In an economy where companies and organizations often can't afford to hire, bringing an intern on board has become common practice. New graduates often jump at these opportunities even if the internship doesn't include a paycheck, because paid jobs that offer relevant work experience are few and far between in this struggling economy.
But how many of these opportunities are legal? When it is acceptable to "hire" an intern without pay?
Unpaid internships must meet Labor Department guidelines, although state and local government agencies and non-profit organizations are exempt, and employers are allowed to offer college credit in lieu of pay. Here's the six-point test for unpaid internships that the Labor Department issued more than a year ago (or read them in full):
• The intern must benefit from the internship
• The intern must receive training that's similar to what an educational environment would offer
• The intern must not displace regular employees, but should work closely with staff
• The employer must not derive "immediate advantage" because of the intern's work
• The intern must not be entitled to a job afterward
• Both the intern and the employer must agree the intern won't be paid
But critics say those criteria aren't specific enough, and that the "immediate advantage" reference raises questions. "What is an immediate advantage?" asks Mimi Collins, director of communications for the National Association of Colleges and Employers. "That's where it's a little bit vague."
The Labor Department has agreed to consider clarifying how those guidelines apply to public and nonprofit sectors, but a spokeswoman for the department declined to say when that guidance might be provided. "We are a law enforcement agency that will enforce the test as laid out by the Supreme Court," that spokeswoman wrote in an email.
Unpaid internships have long been a point of contention, with critics saying they put students who can't afford to work for free at a disadvantage. But the debate has picked up a notch during the last few years, largely because the recession has left so many young workers jobless and facing a common quandary: Work for free to gain experience, or get a paying job that doesn't necessarily bolster the resume?
That was the question before Sarah Crosbie of Haddonfield, N.J., when she couldn't find the type of job she was looking for, working for an advocacy or lobbying group. A year and a half after graduating from Rutgers—New Brunswick, the 23-year-old accepted an unpaid internship with the Camden Area Health Education Center, where she coordinates health fairs on a part-time basis. She's now looking for a part-time waitressing job to pay the bills and plans to live with her parents until she has enough work experience to qualify for positions with advocacy groups in Washington, D.C.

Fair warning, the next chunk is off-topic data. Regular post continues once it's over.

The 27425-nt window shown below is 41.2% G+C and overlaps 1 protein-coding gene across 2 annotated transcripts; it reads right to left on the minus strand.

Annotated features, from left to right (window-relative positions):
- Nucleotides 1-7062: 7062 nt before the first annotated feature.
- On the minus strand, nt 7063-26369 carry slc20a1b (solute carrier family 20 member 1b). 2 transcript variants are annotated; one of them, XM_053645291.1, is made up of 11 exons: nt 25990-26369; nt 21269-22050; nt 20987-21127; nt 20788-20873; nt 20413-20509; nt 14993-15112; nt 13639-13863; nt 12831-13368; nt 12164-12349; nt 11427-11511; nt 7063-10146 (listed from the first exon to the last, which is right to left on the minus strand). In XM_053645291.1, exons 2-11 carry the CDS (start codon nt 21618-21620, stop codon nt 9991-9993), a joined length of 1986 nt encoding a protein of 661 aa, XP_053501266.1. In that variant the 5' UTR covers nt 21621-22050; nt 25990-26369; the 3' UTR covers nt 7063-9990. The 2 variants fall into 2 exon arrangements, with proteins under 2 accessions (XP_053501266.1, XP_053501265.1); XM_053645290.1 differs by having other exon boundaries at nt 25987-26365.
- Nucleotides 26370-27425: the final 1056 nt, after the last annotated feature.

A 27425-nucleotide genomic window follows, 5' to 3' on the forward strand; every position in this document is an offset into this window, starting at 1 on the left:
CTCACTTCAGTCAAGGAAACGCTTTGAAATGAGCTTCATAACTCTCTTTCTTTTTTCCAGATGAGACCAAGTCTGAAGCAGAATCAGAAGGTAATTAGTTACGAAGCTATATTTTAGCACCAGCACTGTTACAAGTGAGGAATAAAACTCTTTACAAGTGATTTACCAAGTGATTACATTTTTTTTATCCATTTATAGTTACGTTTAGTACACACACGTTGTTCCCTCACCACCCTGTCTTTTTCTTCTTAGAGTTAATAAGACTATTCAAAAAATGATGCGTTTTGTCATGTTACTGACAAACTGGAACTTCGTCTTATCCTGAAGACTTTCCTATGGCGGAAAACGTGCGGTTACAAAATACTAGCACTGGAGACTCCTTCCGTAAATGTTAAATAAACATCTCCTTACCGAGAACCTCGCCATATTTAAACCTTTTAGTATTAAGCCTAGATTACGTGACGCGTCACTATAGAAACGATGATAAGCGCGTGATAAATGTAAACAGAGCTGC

"They're giving me a ton of experience and a ton of responsibility, so I'm happy to have that," Crosbie says. "But at the same time, it's really frustrating to not get paid for your work."
And yet, like many students eager to gain real-world smarts, Crosbie calls her internship a win-win. "I'm getting out of it what I want, and they're getting what they want," she says. "Frankly, there's so many people out there that are willing to work for free ... that businesses would be crazy to not take advantage of that."
Plenty of businesses and organizations do use that demand to their advantage. According to a recent survey by Intern Bridge, an organization that works to create paid internships across the country, 46 percent of university career centers reported more unpaid internship postings during the most recent calendar year compared with 2009-2010. About 38 percent reported more paid internship postings.
But who decides whether those unpaid internships are legal or—to add another layer of complication—ethical? Most career centers leave it up to the student to determine whether an opportunity abides by the Labor Department's guidelines, but it often behooves students to accept internships even if the company or organization doesn't follow the letter of the law. "If a student makes any kind of trouble, saying this is unfair and illegal, [they] are jeopardizing the relationship [they] could have with that employer," says Tom Fitch, associate dean for Career Services & Employer Relations at the University of Virginia's McIntire School of Commerce.
Some universities don't support internships that aren't paid. While Florida International University's College of Business Administration doesn't go that far, associate director of career management services John Nykolaiszyn says he does encourage employers to offer a paycheck if their internship doesn't meet Labor Department guidelines. Having paid opportunities is particularly important for students who work to support themselves while earning a degree, he says, and many of his students fall into that category. "They're working full time. They're going to school full time," he says. "They're hustling. They can't afford to [work for free]."
And yet, Nykolaiszyn acknowledges that it's easy for companies to skirt around the Labor Department's guidelines. "[The guidelines are] confusing," he says, especially the fourth point that prohibits the employer from gaining immediate advantage from the intern's contribution. "If you ... have an intern, of course [you] want to benefit from their work."
Of 20,000 graduating seniors who participated in a recent survey by National Association of Colleges and Employers, more than half held an internship sometime during their college career, and half of those internships were paid. About 60 percent of students who did a paid internship in the for-profit sector received a job offer by graduation, while only 38 percent of students who'd participated in an unpaid internship in that sector had an offer by then.